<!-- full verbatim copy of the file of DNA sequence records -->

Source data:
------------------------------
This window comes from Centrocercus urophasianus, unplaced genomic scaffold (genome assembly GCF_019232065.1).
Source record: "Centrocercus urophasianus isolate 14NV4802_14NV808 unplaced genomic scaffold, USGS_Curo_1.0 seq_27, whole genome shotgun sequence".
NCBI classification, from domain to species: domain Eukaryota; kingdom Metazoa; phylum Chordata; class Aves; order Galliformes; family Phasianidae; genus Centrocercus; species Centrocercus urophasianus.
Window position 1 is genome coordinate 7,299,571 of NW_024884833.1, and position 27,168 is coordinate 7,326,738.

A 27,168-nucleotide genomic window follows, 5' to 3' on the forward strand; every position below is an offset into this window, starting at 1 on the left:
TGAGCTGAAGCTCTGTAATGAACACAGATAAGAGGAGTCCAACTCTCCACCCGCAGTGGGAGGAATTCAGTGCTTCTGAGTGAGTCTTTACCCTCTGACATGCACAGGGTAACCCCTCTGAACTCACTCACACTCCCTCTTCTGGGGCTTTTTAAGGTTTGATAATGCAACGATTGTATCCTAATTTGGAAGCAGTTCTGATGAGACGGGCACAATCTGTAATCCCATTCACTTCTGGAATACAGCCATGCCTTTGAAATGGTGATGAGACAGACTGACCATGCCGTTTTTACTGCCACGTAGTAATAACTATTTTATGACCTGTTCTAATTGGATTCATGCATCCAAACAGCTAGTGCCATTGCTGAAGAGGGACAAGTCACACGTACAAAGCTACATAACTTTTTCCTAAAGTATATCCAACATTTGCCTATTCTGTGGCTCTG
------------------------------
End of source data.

This window comes from Centrocercus urophasianus, unplaced genomic scaffold (genome assembly GCF_019232065.1).
Source record: "Centrocercus urophasianus isolate 14NV4802_14NV808 unplaced genomic scaffold, USGS_Curo_1.0 seq_27, whole genome shotgun sequence".
NCBI classification, from domain to species: domain Eukaryota; kingdom Metazoa; phylum Chordata; class Aves; order Galliformes; family Phasianidae; genus Centrocercus; species Centrocercus urophasianus.
Window position 1 is genome coordinate 7,299,571 of NW_024884833.1, and position 27,168 is coordinate 7,326,738.

A 27,168-nucleotide genomic window follows, 5' to 3' on the forward strand; every position below is an offset into this window, starting at 1 on the left:
TGAGCTGAAGCTCTGTAATGAACACAGATAAGAGGAGTCCAACTCTCCACCCGCAGTGGGAGGAATTCAGTGCTTCTGAGTGAGTCTTTACCCTCTGACATGCACAGGGTAACCCCTCTGAACTCACTCACACTCCCTCTTCTGGGGCTTTTTAAGGTTTGATAATGCAACGATTGTATCCTAATTTGGAAGCAGTTCTGATGAGACGGGCACAATCTGTAATCCCATTCACTTCTGGAATACAGCCATGCCTTTGAAATGGTGATGAGACAGACTGACCATGCCGTTTTTACTGCCACGTAGTAATAACTATTTTATGACCTGTTCTAATTGGATTCATGCATCCAAACAGCTAGTGCCATTGCTGAAGAGGGACAAGTCACACGTACAAAGCTACATAACTTTTTCCTAAAGTATATCCAACATTTGCCTATTCTGTGGCTCTG